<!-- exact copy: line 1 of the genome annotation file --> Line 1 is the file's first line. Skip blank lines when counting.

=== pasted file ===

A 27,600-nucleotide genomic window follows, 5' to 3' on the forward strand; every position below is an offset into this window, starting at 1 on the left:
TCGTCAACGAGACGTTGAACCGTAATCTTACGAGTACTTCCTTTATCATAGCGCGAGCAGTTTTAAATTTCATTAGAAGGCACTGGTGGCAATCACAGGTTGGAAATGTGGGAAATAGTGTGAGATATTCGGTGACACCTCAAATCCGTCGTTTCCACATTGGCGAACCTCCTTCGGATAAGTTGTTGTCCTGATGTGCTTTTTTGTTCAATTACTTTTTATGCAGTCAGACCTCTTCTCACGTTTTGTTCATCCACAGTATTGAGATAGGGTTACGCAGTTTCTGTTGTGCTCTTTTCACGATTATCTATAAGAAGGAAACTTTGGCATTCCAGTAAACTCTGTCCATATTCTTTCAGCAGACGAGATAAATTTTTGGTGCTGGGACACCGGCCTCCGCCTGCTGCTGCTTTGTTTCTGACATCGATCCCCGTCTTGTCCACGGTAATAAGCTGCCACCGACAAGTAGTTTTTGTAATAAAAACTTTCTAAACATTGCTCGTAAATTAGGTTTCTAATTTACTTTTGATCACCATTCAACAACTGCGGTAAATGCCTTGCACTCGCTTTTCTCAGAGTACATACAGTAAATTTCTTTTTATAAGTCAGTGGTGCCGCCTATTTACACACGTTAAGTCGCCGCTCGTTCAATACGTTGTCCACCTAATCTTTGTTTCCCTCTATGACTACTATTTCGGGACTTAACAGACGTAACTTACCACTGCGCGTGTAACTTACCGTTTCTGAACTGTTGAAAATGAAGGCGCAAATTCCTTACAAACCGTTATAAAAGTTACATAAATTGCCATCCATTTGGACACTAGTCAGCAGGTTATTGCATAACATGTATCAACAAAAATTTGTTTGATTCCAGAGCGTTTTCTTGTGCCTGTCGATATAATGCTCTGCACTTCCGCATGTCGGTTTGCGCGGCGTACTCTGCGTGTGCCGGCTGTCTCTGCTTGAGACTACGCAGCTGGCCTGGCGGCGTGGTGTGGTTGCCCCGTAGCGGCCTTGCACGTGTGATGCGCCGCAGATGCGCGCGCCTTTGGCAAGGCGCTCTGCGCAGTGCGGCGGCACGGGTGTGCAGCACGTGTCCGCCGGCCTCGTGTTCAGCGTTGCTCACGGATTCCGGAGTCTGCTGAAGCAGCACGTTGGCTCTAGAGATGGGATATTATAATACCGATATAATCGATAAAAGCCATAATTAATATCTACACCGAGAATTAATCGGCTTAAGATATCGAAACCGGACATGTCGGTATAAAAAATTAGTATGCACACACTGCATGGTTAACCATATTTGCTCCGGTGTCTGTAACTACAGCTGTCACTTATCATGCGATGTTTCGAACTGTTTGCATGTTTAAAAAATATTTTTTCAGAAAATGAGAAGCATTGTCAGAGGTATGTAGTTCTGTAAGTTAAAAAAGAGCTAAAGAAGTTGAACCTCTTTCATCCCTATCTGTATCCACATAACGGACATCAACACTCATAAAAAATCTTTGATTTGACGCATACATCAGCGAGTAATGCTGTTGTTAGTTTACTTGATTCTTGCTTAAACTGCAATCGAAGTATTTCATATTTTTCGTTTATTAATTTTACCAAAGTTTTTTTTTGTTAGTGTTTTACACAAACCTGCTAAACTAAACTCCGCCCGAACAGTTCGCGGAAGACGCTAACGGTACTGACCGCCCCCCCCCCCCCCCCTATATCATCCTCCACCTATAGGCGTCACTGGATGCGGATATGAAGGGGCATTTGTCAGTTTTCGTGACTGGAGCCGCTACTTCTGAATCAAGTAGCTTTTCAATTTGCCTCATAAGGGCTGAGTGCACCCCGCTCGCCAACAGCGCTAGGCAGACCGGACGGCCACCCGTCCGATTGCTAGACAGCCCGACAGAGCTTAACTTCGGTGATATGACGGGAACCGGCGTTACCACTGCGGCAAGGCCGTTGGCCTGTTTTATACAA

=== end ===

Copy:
A 27,600-nucleotide genomic window follows, 5' to 3' on the forward strand; every position below is an offset into this window, starting at 1 on the left: